Draft guidance on when to submit a 510(k) for significant changes to an existing device is more specific than previous guidance but needs to clarify the test for a significant change, manufacturers’ groups said in public comments.
Ruey Dempsey, vice president of technology and regulatory affairs for the Advanced Medical Technology Association (AdvaMed), said the draft guidance conflates two different tests for determining whether a new 510(k) is needed.
He said that under current regulations on device modifications, the two tests include one for a technology change that could significantly affect safety or effectiveness, and one for a major change or modification in intended use. As a result, classification of a new device turns on two distinct characteristics that are evaluated differently.
In its regulations, the FDA “clearly recognized that technology changes require a [safety and effectiveness] test to determine if such changes require a new premarket notification, and intended-use changes require a separate test to determine whether a change in intended use may result in a new device classification,” he said. “In this draft guidance, it appears FDA is conflating two distinct regulatory concepts” by applying the “safety and effectiveness test” to the question of change in intended use.
The draft guidance issued Aug. 5 addresses the extent to which an existing 510(k) clearance covers labeling or product changes before a new notification is required. A companion document covers the same subject for software changes (). FDA received 21 comments on the draft guidance by the time the comment period closed Nov. 7.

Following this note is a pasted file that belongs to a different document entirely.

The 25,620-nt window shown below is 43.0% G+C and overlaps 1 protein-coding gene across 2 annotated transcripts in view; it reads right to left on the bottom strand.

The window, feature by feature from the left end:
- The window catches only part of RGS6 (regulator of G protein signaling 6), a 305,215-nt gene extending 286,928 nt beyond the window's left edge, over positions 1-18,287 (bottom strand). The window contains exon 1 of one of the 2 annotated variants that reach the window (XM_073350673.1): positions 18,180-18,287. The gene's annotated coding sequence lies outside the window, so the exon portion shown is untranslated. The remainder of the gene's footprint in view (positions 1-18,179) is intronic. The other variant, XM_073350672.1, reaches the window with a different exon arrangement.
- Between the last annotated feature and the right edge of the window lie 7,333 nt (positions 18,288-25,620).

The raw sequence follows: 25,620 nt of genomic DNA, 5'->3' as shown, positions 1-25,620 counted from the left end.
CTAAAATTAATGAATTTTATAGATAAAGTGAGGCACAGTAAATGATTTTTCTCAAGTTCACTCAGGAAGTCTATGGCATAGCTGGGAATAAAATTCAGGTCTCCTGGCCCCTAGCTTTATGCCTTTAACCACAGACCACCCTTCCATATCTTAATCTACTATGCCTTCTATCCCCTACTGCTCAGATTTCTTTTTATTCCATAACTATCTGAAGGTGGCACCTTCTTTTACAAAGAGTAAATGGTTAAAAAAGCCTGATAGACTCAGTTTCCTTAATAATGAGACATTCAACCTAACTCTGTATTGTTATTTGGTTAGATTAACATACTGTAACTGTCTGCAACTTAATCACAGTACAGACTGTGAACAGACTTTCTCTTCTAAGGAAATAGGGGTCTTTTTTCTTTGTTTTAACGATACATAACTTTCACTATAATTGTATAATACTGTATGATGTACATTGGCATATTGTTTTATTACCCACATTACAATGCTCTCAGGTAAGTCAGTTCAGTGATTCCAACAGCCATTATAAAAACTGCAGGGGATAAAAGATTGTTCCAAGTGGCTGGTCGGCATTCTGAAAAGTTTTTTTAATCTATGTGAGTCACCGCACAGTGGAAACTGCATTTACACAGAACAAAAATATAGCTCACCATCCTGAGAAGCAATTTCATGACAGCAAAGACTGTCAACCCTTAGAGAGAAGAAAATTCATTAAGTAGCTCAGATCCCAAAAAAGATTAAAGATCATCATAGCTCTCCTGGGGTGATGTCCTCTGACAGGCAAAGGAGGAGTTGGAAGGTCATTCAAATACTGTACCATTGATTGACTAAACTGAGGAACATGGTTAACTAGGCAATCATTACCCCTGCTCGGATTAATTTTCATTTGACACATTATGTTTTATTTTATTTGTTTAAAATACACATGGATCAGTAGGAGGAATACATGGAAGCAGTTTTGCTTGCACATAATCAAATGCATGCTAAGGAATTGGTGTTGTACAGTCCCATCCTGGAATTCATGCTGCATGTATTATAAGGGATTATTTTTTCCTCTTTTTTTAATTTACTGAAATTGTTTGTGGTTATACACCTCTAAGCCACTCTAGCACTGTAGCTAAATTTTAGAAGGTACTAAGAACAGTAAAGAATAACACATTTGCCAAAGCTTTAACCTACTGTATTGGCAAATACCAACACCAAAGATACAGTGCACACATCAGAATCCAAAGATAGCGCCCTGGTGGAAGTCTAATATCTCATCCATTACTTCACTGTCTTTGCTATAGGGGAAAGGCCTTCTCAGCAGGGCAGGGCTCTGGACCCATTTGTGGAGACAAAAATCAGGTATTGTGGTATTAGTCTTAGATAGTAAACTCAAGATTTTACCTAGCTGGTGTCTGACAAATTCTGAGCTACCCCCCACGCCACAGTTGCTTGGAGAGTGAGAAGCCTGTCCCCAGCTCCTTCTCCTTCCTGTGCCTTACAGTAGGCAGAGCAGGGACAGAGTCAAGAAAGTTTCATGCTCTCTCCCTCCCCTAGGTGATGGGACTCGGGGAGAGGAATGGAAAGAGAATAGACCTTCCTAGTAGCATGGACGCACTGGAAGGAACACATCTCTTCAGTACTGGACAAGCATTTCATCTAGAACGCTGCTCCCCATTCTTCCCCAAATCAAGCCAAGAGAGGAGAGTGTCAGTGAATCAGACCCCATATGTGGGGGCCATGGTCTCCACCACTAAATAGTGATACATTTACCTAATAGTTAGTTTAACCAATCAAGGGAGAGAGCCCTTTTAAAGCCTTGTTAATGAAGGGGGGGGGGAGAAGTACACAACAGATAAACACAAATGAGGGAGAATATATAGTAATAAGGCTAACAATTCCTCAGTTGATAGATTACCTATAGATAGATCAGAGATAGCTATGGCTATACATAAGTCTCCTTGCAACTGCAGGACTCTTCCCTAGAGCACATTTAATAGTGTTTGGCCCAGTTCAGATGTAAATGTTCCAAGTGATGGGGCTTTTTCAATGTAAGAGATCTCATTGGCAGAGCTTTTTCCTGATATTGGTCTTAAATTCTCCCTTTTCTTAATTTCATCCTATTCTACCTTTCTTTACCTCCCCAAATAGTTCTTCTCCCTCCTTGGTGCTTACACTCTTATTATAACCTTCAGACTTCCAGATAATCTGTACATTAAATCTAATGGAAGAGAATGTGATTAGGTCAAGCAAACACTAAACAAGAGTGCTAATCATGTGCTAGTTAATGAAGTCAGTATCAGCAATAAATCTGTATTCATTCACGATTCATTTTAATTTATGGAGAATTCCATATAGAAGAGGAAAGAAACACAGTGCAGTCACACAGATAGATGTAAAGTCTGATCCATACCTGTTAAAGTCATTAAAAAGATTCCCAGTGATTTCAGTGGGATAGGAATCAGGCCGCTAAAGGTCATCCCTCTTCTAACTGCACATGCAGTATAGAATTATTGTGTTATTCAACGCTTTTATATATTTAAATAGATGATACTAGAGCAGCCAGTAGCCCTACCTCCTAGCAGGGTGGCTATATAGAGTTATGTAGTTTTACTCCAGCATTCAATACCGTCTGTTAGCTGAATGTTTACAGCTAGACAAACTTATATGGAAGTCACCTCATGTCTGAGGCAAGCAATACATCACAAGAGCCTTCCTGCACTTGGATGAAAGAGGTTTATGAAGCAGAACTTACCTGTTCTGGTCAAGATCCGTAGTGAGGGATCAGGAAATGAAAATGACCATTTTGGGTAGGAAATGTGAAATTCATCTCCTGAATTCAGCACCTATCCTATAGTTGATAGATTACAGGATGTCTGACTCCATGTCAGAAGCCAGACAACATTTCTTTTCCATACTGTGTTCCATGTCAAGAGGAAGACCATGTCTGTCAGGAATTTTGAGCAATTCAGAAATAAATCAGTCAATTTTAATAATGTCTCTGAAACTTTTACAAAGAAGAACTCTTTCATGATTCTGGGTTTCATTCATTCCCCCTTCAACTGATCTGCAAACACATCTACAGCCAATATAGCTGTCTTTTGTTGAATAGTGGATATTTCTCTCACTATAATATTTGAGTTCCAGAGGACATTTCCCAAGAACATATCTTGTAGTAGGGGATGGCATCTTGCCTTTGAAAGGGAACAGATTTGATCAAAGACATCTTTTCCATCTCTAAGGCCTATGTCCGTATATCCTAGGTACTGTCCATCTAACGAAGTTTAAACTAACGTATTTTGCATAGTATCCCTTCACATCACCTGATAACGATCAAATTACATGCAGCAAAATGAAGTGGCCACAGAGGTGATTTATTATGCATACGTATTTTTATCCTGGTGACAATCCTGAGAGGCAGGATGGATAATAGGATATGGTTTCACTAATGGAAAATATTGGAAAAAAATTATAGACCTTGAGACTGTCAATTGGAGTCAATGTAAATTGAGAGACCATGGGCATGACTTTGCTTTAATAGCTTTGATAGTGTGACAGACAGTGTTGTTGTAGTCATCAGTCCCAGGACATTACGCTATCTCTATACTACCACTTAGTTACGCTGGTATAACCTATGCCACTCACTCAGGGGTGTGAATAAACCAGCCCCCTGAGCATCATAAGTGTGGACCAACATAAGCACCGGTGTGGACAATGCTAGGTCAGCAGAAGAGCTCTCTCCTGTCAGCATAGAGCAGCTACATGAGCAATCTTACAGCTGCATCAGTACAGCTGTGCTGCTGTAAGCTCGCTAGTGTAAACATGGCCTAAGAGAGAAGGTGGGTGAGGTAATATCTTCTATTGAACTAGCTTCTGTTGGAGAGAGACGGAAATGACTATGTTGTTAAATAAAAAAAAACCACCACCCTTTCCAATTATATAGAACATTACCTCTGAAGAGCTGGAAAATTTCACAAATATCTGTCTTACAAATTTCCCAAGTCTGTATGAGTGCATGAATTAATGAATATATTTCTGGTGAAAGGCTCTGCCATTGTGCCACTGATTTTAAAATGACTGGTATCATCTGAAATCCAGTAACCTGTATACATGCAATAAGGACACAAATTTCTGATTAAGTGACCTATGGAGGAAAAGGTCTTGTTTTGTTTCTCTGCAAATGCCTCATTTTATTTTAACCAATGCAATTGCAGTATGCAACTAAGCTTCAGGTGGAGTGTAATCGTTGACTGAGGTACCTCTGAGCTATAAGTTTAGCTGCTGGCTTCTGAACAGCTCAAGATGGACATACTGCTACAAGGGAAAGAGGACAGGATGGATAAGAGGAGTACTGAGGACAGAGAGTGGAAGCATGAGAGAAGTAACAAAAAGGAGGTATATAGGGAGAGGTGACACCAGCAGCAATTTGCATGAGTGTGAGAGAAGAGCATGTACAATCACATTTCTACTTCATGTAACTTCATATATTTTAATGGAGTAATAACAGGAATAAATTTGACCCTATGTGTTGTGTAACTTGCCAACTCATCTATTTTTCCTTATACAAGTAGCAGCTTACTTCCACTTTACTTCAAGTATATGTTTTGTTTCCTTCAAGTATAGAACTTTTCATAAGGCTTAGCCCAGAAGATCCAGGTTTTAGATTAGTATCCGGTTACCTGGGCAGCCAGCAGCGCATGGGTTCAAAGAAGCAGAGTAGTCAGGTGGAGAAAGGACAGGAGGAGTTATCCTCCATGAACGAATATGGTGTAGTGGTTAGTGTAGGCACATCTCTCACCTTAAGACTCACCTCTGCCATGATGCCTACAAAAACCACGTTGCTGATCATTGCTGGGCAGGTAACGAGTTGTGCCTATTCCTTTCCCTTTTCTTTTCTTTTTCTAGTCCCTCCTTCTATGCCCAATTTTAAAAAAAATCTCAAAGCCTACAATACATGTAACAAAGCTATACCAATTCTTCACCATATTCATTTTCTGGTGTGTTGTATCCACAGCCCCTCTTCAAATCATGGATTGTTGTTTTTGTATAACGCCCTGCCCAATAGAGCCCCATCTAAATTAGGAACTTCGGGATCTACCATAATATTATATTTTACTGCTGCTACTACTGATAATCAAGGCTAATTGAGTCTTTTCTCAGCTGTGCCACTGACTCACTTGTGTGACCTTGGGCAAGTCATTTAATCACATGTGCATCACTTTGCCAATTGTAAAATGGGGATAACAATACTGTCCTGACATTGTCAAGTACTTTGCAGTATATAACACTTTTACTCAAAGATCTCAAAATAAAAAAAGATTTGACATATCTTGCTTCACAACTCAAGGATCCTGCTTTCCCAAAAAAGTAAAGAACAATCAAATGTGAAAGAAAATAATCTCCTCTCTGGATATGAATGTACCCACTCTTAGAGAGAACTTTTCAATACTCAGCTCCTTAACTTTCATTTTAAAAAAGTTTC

Ralph Hall of Leavitt Partners said on behalf of the 510(k) Coalition that the final version of the guidance should specify that a new 510(k) is likely needed — rather than absolutely needed, as the draft guidance states — if a modification is “a major change in intended use” or “a change that could significantly affect safety or effectiveness.”
In addition, according to Hall, the final guidance should explicitly define “cumulative” device changes in a way that does not require every change to be separately documented and evaluated.
He said each time manufacturers make a change to a device, it should be compared to the most recently cleared device. “When the manufacturer compares the most recent proposed and validated modified device to the device in the last cleared 510(k), the manufacturer is in effect evaluating the cumulative impact of all changes since the last cleared 510(k),” he said.
Hall also said the Coalition supports the FDA’s focus on using the Quality Systems Regulation processes “as a critical methodological tool” in determining whether a new 510(k) is needed. “We believe that risk assessments and the use of validation and verification processes are important for prioritizing whether a modification could significantly affect safety and effectiveness while not overburdening industry or the FDA with additional 510(k)s being submitted,” he said.
Finally, the Medical Device Manufacturer’s Association said the draft guidance inconsistently applies the concept of risk management in assessing the impact of a change to a device — or, in some cases, fails to apply it at all. “MDMA strongly believes that a risk-based assessment should be included consistently throughout the guidance, including the examples cited which outline the process companies should undertake to determine whether a new 510(k) is appropriate,” the group said.